What you need to know:
- Timothy’s contemporary fiction novel, Full Circle is available on Amazon and Goodreads.
- The book follows the life of Samia-al-Sayyid, an Iraq immigrant living in the USA with her son and the relationships she creates with two women-her employer and her best friend.
Regina Timothy lives in a picturesque village in Kenya where she enjoys amazing landscapes, exotic wildlife and beautiful sunsets and sunrises.
She started blogging by chance in 2010 and this rekindled her love for writing and storytelling. When not writing, she enjoys watching classical movies, going to the theatre and auto shows.
Timothy’s contemporary fiction novel, Full Circle, is available on Amazon and Goodreads. The book follows the life of Samia-al-Sayyid, an Iraq immigrant living in the USA with her son and the relationships she creates with two women-her employer and her best friend.
When a terrorist attack destroys those relationships, she feels responsible and is forced to flee back to Iraq where eminent death awaits her.
Regina spoke to www.nation.co.ke about her book and literature in general.
Tell me the three books that excited you the most in 2017?
Anything Is Possible by Elizabeth Strout. The book is a collection of short stories that explore the whole range of human emotion through the intimate dramas of people struggling to understand themselves and others. Stay with Me by Ayobami Adebayo is a novel set in Nigeria about marriage and family.
Lastly, there is Know Your Place by Nathan Connolly . It is a collection of essays written by working class citizens who talk about their experience of being working class in the UK.
Which two books do you hold so dear that they can’t possibly be lent out?
The first book is The Kite Runner by Khaled Hosseini. I have read this book several times. The second book I love is The River and the Source by Margaret Ogola. I love Akoko’s strength and how she adapts and evolves with the times for the well being of her offspring.
Your fauvorite childhood books? Why?
I got exposed to reading when I was rather young. At the time, most books I could get my hands on apart from the Bible were books by African writers, a few of which were high school set books like The River and The Source by Margaret Ogola, Things Fall Apart by Chinua Achebe, The River Between and Weep not Child by Ngugi wa Thiong’o . These books were set in Africa and examine the transition from pre-colonial society to the post-colonial society and the challenges the characters face trying to adapt in the new world.
If you were to dine with three writers dead/alive, who would they be and why?
Just three? That makes it hard. I have multiple answers for it, but for now I’ll settle on the following. Chimamanda Ngozi Adichie, Maya Angelou, Khaled Hosseini and Toni Morrison. It is because I love their books, period. Whether they are talking about feminism, racial discrimination, social injustices, religion, terrorism, the books they write tell beautiful stories that are both inspiring and emotional and I’d like to meet them and ask them what they consider t be their inspiration for such wonderful stories.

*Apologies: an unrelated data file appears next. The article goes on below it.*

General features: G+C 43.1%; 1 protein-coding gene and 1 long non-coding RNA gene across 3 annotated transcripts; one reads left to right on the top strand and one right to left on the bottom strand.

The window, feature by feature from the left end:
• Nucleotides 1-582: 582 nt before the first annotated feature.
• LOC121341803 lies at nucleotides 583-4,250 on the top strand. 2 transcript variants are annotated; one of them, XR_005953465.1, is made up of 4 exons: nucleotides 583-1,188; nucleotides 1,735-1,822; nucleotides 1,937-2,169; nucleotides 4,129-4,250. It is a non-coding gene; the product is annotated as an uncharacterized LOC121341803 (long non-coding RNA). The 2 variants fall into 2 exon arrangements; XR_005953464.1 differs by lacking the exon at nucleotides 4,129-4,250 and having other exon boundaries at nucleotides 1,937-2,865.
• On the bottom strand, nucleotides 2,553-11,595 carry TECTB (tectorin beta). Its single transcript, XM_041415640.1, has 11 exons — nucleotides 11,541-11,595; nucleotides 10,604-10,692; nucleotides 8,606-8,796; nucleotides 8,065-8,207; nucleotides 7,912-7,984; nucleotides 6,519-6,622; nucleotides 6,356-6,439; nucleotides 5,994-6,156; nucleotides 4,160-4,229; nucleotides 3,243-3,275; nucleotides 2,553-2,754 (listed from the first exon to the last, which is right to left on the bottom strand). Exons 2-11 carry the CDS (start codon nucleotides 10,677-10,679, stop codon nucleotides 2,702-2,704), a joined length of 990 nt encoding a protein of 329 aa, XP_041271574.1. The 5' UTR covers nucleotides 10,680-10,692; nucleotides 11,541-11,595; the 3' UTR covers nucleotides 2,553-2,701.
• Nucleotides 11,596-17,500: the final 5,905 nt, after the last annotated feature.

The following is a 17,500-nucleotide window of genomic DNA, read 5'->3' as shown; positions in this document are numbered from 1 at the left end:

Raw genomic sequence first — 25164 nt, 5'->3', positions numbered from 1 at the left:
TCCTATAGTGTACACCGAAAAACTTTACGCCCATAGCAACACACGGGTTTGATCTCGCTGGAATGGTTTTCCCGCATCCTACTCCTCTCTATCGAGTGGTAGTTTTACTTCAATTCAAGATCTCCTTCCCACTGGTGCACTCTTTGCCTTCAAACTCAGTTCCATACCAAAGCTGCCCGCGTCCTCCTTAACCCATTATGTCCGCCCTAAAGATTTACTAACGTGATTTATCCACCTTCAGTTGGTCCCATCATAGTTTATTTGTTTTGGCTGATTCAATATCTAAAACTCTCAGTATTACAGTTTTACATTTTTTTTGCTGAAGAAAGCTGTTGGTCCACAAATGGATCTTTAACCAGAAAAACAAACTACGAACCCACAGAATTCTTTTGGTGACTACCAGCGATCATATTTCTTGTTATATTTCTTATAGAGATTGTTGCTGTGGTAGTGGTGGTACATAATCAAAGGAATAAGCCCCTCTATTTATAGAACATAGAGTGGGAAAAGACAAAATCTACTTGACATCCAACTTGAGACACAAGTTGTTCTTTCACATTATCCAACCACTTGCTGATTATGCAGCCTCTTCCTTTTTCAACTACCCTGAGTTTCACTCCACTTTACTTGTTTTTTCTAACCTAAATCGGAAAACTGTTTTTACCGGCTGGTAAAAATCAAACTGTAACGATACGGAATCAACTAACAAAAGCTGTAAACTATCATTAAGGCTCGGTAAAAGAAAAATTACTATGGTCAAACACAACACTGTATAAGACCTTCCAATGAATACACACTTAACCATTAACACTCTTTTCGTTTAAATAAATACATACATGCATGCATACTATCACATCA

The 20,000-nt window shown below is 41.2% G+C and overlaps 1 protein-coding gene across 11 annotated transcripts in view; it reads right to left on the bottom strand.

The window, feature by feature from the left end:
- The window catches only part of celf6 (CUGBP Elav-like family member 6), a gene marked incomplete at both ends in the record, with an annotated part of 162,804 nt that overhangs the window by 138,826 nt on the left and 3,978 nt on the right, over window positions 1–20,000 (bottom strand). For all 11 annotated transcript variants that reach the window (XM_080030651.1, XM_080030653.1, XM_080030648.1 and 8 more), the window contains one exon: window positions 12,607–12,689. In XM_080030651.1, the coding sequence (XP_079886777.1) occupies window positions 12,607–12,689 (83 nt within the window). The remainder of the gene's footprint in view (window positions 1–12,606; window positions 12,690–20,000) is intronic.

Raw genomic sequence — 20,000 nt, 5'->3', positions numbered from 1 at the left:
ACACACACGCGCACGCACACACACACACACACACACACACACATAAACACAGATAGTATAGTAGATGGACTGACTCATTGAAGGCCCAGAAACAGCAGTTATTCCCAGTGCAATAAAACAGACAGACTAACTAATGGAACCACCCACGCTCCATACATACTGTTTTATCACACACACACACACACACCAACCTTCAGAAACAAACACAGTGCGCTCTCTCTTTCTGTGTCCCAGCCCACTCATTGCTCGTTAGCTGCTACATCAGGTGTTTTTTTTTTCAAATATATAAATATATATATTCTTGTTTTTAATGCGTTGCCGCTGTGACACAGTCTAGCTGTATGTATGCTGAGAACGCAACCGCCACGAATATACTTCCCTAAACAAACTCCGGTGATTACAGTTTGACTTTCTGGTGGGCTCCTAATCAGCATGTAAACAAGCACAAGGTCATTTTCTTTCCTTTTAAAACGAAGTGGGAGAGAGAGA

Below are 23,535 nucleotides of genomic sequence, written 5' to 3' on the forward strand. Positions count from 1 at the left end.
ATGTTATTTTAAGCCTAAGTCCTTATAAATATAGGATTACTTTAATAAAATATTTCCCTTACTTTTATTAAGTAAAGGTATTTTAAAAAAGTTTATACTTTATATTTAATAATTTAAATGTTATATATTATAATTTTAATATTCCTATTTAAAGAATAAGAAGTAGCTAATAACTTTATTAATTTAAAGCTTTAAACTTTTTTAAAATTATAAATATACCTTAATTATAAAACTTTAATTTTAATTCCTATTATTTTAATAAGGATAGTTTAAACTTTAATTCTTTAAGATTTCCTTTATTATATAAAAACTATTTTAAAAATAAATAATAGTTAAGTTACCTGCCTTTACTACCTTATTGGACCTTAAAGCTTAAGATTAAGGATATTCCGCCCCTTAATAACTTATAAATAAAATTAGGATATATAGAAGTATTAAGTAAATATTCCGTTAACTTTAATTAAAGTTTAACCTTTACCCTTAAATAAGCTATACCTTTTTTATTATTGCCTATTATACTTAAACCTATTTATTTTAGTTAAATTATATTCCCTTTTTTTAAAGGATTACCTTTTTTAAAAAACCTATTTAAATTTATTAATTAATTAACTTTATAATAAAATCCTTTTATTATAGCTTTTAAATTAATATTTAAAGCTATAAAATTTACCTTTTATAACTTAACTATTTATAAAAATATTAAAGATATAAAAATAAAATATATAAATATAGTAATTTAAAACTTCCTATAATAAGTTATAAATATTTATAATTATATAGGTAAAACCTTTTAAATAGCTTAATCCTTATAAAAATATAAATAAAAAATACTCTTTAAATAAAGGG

Most unforgettable character from a book? Why?
Robert Kiyosaki in his 1997 book Rich Dad Poor Dad. He put forth arguments that were both simple and practical and held so much truth.
If you were sent off to Robben Island for a year, which three books would you take with you?
I would take three books that I’ve been dying to read for a while. Last Black Unicorn by Tiffany Haddish, What We Lose by Zinzi Clemmons, and A Woman’s Body is a Country by Dami Ajayi. I have a huge TR pile that I need to clear soon and these are on top of it. They were all published in 2017 and have been receiving great reviews.
Do you think book festivals, literary prizes and writing workshops are important to a writer’s growth?
Yes they do. The craft of writing is an ongoing process that requires a writer to grow and evolve if he is to remain relevant.
Writing workshops provides an important platform for writer to share their work, encourage and critique each other in a bid to improve their works.
Book festivals and literary prizes give writers an avenue to interact with other writer and readers, discover what’s new in the market, and celebrate the accomplishments of the literary world.
Tell me about the last book that made you cry?
The Hate U Give by Angie Thomas. The book follows sixteen-year-old Starr Carter, a young woman who witnesses the shooting of her unarmed friend Khalil by the police. This is one story that tells the social and political injustice many people face each day. It makes you cry and makes you mad.
BY THE BOOK is a literary series that covers authors, bloggers, actors, academics and poets of note in the African continent. For comments or inquiries, e-mail: [email protected]